Abstract

A set of techniques for identifying and estimating causal dependencies within a system--variously called Structural Equation Modeling (SEM), Structural Causal Modeling (SCM), causal inference, or just causal modeling--have been developed in the context of the statistical sciences, starting early in the 20th century but mainly over the last several decades, and are currently seeing increased deployment in epidemiology, psychology, the social sciences, and even the occasional application in physics. These techniques have, at least in how they have been commonly expressed, a close connection to the manipulationist tradition in the philosophy of causation, in so far as that the existence of a causal relation has been taken to imply a certain counterfactual conditional that involves a manipulation of, or intervention on, the purported cause. In brief, A is taken to be a cause of B in a system S only if some change in A, that was produced by an intervention, would have been accompanied by a certain change in B. I will relate this feature of the causal modeling framework especially to the theories by James Woodward (2003) and Judea Pearl (2009).
Where the manipulationist influences on causal modeling theory are present, this can lead to an interdefining of causation and intervention. I.e., causation is defined in terms of an intervention counterfactual, while an intervention in turn is given a causal definition, and this is most explicitly stated in Woodward's account. While Woodward has argued that this is not a vicious circularity, many have remained unconvinced. The circularity in definitions may appear to be a theoretical problem in its own right, but it seems to me to be especially problematic if what we desire is an intelligible naturalistic (and therefore causal) theory of what manipulations are. For this purpose, I will propose a primitivist understanding of the causal relation that occurs in the causal modeling framework. That this interpretation takes the causal relation as a theoretical primitive does not mean that there is nothing to say about it. We must still describe some properties of the relation and how these may express themselves empirically, what it is that the relation relates, and how a causal system is defined. This will thus be the topic of my talk. The hope is that this causally primitivist theory can be used to produce a causal theory of manipulations, and subsequently provide an understanding of the manipulationist account of causation as an operational definition.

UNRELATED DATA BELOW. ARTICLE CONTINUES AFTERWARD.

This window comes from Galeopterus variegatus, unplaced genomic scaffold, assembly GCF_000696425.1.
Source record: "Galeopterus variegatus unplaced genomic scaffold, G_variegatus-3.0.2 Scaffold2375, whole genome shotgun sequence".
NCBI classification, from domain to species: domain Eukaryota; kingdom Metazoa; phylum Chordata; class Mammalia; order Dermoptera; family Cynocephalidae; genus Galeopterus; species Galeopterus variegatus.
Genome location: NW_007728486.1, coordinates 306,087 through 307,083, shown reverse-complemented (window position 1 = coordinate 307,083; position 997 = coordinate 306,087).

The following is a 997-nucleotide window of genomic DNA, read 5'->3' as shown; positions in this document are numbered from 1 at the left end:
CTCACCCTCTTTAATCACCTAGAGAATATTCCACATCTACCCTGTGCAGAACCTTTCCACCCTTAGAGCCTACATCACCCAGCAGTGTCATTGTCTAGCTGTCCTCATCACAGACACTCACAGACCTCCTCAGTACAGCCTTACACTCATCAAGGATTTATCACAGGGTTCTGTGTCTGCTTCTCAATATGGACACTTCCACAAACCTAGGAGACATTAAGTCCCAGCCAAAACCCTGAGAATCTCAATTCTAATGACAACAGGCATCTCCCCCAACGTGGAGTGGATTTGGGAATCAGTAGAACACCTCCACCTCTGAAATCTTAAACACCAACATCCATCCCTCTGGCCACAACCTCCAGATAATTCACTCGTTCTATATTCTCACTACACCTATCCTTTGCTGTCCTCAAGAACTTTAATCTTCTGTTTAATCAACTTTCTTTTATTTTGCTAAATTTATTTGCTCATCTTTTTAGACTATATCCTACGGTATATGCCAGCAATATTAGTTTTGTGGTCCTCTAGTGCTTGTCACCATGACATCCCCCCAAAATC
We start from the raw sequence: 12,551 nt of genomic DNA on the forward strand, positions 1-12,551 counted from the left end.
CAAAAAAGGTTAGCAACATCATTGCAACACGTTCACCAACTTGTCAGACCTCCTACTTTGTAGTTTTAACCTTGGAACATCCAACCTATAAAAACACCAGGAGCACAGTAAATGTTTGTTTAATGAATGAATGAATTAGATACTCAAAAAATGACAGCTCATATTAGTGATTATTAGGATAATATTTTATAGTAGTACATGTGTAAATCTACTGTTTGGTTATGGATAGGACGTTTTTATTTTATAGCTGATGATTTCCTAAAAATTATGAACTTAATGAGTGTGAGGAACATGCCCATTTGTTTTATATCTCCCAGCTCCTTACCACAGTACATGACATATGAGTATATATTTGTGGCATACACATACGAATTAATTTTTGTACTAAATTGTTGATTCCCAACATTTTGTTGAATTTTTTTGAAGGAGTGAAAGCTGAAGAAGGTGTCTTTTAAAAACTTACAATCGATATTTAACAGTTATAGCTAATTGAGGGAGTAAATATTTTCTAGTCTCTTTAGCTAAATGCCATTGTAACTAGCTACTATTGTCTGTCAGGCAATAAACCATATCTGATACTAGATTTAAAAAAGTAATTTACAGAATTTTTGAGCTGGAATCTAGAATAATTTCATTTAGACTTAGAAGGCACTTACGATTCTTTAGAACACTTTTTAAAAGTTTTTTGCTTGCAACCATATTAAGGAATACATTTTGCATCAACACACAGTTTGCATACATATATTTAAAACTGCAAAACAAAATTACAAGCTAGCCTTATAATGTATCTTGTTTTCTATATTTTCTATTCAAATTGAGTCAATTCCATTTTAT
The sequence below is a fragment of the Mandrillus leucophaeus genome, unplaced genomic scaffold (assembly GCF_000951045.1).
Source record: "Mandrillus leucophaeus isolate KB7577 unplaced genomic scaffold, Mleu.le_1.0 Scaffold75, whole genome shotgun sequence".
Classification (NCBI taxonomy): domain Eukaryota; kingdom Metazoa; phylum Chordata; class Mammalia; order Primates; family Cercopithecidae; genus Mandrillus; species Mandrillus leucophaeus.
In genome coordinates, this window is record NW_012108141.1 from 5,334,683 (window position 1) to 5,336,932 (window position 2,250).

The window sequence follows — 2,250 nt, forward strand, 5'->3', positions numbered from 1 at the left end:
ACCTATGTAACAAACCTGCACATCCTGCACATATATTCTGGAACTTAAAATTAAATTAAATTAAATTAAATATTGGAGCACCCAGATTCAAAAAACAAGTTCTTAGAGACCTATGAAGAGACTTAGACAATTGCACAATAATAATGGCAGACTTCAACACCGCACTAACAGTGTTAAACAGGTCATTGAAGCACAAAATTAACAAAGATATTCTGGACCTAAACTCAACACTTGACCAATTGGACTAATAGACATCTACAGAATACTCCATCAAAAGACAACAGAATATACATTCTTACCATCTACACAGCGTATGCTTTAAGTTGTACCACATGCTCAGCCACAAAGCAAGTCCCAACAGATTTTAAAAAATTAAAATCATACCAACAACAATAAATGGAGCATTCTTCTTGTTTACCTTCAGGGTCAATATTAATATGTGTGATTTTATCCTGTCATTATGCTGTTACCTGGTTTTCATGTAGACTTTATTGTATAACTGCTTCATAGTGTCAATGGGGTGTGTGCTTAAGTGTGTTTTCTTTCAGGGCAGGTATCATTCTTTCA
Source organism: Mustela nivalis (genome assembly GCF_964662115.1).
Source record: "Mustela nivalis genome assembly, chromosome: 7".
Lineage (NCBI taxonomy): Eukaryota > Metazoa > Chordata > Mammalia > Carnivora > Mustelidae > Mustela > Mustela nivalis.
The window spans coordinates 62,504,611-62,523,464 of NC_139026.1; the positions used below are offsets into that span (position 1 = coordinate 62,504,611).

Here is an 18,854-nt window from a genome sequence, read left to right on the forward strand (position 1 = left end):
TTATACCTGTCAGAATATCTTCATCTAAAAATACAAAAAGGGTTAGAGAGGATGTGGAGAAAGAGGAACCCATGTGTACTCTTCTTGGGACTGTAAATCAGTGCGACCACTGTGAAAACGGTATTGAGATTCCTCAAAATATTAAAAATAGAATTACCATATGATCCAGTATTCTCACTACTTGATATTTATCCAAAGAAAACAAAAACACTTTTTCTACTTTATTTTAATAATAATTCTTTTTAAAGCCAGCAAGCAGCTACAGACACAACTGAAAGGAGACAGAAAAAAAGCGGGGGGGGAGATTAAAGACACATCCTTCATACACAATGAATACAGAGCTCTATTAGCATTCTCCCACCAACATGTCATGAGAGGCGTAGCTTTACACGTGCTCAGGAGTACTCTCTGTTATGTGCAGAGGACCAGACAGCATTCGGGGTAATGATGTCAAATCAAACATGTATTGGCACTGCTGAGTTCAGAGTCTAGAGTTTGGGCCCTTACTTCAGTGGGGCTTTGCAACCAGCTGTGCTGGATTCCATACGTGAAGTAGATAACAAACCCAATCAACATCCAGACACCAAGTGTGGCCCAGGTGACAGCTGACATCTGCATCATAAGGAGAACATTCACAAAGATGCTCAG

This talk presents a part of my upcoming dissertation Taking Control: The
Role of Manipulation in Theories of Causation
.

References

Pearl, J. (2009). Causality: Models, Reasoning and Inference. Cambridge University Press.
Woodward, J. (2003). Making Things Happen: A Theory of Causal Explanation. Oxford University Press.